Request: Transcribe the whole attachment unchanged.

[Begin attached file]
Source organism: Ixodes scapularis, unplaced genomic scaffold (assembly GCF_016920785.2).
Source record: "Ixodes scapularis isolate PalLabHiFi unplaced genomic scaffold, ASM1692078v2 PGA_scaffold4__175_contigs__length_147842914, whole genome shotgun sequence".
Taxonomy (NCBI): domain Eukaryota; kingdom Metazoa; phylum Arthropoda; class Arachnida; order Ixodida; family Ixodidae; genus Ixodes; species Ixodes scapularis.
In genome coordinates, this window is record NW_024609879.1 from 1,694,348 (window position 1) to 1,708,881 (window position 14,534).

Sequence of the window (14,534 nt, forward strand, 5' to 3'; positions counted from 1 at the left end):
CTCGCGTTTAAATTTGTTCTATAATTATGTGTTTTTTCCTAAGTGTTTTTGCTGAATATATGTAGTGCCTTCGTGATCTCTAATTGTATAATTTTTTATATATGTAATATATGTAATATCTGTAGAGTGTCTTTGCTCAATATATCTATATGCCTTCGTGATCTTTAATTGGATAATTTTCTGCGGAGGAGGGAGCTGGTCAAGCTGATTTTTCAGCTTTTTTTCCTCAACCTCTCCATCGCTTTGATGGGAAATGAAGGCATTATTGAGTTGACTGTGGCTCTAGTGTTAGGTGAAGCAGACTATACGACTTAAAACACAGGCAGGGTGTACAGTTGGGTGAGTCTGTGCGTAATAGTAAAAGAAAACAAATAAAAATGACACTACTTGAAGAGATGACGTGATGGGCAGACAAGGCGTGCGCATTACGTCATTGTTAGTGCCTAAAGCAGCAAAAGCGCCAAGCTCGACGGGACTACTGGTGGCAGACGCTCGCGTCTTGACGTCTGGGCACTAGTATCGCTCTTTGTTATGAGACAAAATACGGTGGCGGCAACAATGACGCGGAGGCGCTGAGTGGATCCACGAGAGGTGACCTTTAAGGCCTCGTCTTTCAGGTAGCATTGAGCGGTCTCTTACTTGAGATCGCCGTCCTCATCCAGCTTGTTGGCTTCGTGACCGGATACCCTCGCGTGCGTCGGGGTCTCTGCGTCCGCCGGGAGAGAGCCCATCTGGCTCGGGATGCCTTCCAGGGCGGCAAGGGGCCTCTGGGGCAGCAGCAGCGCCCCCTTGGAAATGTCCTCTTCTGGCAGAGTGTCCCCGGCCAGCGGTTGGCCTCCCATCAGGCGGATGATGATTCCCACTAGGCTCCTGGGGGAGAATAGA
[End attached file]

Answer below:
Source organism: Ixodes scapularis, unplaced genomic scaffold (assembly GCF_016920785.2).
Source record: "Ixodes scapularis isolate PalLabHiFi unplaced genomic scaffold, ASM1692078v2 PGA_scaffold4__175_contigs__length_147842914, whole genome shotgun sequence".
Taxonomy (NCBI): domain Eukaryota; kingdom Metazoa; phylum Arthropoda; class Arachnida; order Ixodida; family Ixodidae; genus Ixodes; species Ixodes scapularis.
In genome coordinates, this window is record NW_024609879.1 from 1,694,348 (window position 1) to 1,708,881 (window position 14,534).

Sequence of the window (14,534 nt, forward strand, 5' to 3'; positions counted from 1 at the left end):
CTCGCGTTTAAATTTGTTCTATAATTATGTGTTTTTTCCTAAGTGTTTTTGCTGAATATATGTAGTGCCTTCGTGATCTCTAATTGTATAATTTTTTATATATGTAATATATGTAATATCTGTAGAGTGTCTTTGCTCAATATATCTATATGCCTTCGTGATCTTTAATTGGATAATTTTCTGCGGAGGAGGGAGCTGGTCAAGCTGATTTTTCAGCTTTTTTTCCTCAACCTCTCCATCGCTTTGATGGGAAATGAAGGCATTATTGAGTTGACTGTGGCTCTAGTGTTAGGTGAAGCAGACTATACGACTTAAAACACAGGCAGGGTGTACAGTTGGGTGAGTCTGTGCGTAATAGTAAAAGAAAACAAATAAAAATGACACTACTTGAAGAGATGACGTGATGGGCAGACAAGGCGTGCGCATTACGTCATTGTTAGTGCCTAAAGCAGCAAAAGCGCCAAGCTCGACGGGACTACTGGTGGCAGACGCTCGCGTCTTGACGTCTGGGCACTAGTATCGCTCTTTGTTATGAGACAAAATACGGTGGCGGCAACAATGACGCGGAGGCGCTGAGTGGATCCACGAGAGGTGACCTTTAAGGCCTCGTCTTTCAGGTAGCATTGAGCGGTCTCTTACTTGAGATCGCCGTCCTCATCCAGCTTGTTGGCTTCGTGACCGGATACCCTCGCGTGCGTCGGGGTCTCTGCGTCCGCCGGGAGAGAGCCCATCTGGCTCGGGATGCCTTCCAGGGCGGCAAGGGGCCTCTGGGGCAGCAGCAGCGCCCCCTTGGAAATGTCCTCTTCTGGCAGAGTGTCCCCGGCCAGCGGTTGGCCTCCCATCAGGCGGATGATGATTCCCACTAGGCTCCTGGGGGAGAATAGA